Have you noticed that advertisers, presenters, and business colleagues are peppering their communications with lots of jargon these days?
It’s become a problem in organizations of all sizes and types. Jargon limits people’s understanding of the topic being discussed, leaving employees and customers confused. Some business buzzword users may be trying to show off their pool of knowledge but most aren’t even aware they’re doing it.
Beware of using business buzzwords in your communications. It’s an easy way to lose your audience.
Precision gets trumped by ambiguity.
Business jargon is the use of specialized words or vocabulary in speech or writing that is only known to a specific group, department, or industry. It’s often associated with larger words that aren’t specific or lack real meaning. When someone communicates using jargon, the recipient can’t fully comprehend the meaning or take the required action because the terminology is too vague for interpretation.
Professionals are often the biggest culprits.
Some occupations seem to find it impossible to communicate without using obscure verbiage. Doctors, computer experts, attorneys, and accountants, for instance, are all about the acronyms and business jargon. They frequently use abbreviations and unfamiliar Latin words. A TIA, for instance, is a Transient Ischaemic Attack, or a mini-stroke in layman’s terms. Most professions have a specialist lexicon of terms and abbreviations that mean nothing to the average person, including their clients and patients.
Be on the lookout for corporate speak, too.
Generic sector-specific business buzzwords, also known as “corporatese” or “workplace jargon” are also running rampant. They can make great sound bites but these cliched phrases are ripe for misinterpretation. And due to their overutilization, they’re seen as vague and empty fillers. Hackneyed corporate buzzwords are a common cause of miscommunication and they add nothing to the message.
Follow these tips to remove the meaningless jargon from your communications:
- Bolster belonging.
Corporate jargon can alienate employees. Not everyone has command of the English language and for many people, English is their second or third language. Attempting to speak above them is arrogant and disrespectful. Remember that we have a global workforce with people hailing from all backgrounds, languages, and cultures. With every word you speak or write, strive to communicate it in a way that is understandable for everyone.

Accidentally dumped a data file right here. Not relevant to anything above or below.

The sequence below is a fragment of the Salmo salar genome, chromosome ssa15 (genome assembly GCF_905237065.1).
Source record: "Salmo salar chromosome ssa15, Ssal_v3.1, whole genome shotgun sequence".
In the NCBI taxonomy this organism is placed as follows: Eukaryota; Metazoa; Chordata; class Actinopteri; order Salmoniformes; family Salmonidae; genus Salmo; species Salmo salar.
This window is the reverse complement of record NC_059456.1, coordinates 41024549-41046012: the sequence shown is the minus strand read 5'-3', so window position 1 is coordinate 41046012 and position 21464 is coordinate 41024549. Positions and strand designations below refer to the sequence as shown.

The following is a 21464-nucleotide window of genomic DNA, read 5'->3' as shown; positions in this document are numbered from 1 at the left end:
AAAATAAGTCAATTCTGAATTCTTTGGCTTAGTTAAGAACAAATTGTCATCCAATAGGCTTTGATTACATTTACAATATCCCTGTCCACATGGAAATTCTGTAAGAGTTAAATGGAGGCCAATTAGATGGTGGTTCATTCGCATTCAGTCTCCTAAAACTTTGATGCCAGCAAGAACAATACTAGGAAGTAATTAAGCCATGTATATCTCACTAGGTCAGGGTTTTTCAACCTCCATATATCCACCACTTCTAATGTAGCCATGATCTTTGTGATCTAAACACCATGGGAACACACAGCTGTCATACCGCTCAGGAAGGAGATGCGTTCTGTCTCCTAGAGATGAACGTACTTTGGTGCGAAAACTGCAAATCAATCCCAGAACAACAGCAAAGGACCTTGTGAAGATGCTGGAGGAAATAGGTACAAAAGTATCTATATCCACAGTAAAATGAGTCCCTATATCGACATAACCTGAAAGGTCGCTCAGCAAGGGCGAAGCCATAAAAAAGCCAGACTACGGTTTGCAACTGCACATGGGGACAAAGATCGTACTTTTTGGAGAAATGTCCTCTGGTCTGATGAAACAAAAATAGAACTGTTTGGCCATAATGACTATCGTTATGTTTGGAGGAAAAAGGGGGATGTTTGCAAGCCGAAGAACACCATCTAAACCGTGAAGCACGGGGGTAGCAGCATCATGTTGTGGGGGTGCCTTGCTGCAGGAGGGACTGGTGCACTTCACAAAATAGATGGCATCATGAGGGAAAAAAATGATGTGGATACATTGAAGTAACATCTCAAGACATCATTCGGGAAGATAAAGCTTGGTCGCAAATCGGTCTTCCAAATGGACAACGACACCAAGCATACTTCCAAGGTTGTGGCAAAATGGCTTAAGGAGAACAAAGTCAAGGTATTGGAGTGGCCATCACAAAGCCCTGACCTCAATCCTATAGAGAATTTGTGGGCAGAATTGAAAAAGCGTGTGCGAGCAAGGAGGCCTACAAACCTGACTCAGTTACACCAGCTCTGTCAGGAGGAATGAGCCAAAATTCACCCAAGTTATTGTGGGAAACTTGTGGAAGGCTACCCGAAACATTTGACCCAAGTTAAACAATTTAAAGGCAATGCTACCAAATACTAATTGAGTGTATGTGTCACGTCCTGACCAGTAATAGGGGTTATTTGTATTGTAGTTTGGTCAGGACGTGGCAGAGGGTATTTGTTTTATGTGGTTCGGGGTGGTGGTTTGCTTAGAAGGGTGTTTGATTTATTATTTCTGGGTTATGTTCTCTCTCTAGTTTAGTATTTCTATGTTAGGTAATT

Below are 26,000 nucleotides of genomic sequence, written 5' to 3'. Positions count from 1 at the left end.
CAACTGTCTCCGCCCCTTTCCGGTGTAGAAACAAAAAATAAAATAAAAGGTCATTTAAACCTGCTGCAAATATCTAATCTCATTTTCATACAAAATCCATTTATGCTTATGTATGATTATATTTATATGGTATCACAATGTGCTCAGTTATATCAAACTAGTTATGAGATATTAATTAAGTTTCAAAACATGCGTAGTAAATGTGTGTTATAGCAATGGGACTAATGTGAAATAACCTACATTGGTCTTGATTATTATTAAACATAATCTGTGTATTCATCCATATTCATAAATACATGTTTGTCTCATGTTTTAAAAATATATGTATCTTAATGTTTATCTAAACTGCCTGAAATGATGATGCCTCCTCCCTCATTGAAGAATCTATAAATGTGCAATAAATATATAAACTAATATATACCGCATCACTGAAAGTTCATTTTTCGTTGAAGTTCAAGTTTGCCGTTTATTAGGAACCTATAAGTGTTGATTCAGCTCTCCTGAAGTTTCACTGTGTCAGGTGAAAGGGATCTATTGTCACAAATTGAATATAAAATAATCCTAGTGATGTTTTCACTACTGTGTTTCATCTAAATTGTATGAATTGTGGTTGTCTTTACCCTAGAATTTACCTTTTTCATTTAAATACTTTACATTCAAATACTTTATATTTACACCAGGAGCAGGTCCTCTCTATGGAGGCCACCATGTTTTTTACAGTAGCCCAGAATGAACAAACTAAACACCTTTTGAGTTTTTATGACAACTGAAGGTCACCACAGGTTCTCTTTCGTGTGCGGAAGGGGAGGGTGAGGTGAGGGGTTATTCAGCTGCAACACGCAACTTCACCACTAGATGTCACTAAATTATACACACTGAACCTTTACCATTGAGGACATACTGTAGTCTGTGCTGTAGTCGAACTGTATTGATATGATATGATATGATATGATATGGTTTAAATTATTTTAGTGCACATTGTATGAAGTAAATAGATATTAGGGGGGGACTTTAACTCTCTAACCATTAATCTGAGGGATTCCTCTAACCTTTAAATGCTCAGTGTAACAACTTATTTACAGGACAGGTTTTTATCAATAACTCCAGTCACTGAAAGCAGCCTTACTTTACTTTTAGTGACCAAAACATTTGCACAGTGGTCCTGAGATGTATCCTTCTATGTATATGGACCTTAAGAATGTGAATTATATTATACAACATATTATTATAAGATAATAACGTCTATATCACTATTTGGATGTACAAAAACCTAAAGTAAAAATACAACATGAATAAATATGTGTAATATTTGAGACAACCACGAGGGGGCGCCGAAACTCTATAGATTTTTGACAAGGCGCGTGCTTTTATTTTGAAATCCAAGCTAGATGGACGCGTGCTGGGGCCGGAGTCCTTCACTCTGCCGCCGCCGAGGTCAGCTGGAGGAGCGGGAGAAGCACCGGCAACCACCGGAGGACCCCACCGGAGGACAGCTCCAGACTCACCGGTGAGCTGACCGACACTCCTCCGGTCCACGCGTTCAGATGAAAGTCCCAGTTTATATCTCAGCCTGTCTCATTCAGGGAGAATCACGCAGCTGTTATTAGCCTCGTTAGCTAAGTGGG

- Seek commonality.
The more specialized the field of business, the more likely it is that its language won’t reflect everyday English. Avoid using terms that are only applicable within a specialized field and that few people will comprehend. Ask yourself, “Would a sixth grader understand what I’m saying?” If not, change your wording.
- Make it simple to receive your message.
Plain, basic words are easier to understand. Period. Do you know what precipice means? Wireframe? Solutioneering? Listeners should not be trying to decode what you’re saying, especially if you are trying to guide, educate, or influence them in some way. You want people to fully and easily grasp your message. They will never hear your amazing value proposition or the benefits they stand to gain if they’re struggling to figure out what you’re saying.
- Review presentations and documents in detail.
If you’ve created a script, document, or presentation, go through it in detail and highlight any abbreviations, specialist jargon, or business buzzwords. Then consider your audience and ask yourself, “How confident am I that everyone will understand what these words or phrases mean?” Test out your assumptions on a few colleagues or friends. And be sure to explain any unfamiliar terminology or abbreviations when you use them for the first time in your speech or document.
- If you’re on the receiving end of confusing business jargon, speak up.
People may not understand the terminology or jargon being used, but they rarely ask for clarification. They may fear that they will seem ignorant or think they should be more knowledgeable about the lingo. There’s no shame in failing to grasp terminology you’ve never heard before or that’s reserved for industry professionals. If you are unsure about a phrase, acronym, or buzzword, ask for clarification. There are sure to be others in the audience who will appreciate your inquiry.
Follow these simple guidelines to boost the effectiveness and power of your communications. Anything you can do to minimize the risk of misinterpretation is good for your credibility and your business.
Does your organization have a jargon problem or are your communications suffering? The HR Team can help! For more than 25 years, we’ve been delivering strategic guidance and seasoned insights to organizations of all types and sizes. Please contact our knowledgeable professionals to learn more.
About The HR Team: Founded in 1996, The HR Team is a Maryland-based human resources outsourcing firm committed to developing strategic, customized solutions that respond to the unique needs and cultures of organizations of all types and sizes. Available as a one-source alternative to an in-house HR department or on an à la carte project basis, the company’s flexible service models address the full spectrum of HR needs that many organizations struggle to address. The HR Team helps clients achieve their highest level of success by providing value-driven human resources services that leave them time to focus on what they do best: directing business growth and profitability. Headquartered in Columbia, Maryland, the firm serves all of Maryland, Washington, DC, and Virginia. To learn more about The HR Team, call 410.381.9700 or visit https://www.thehrteam.com/.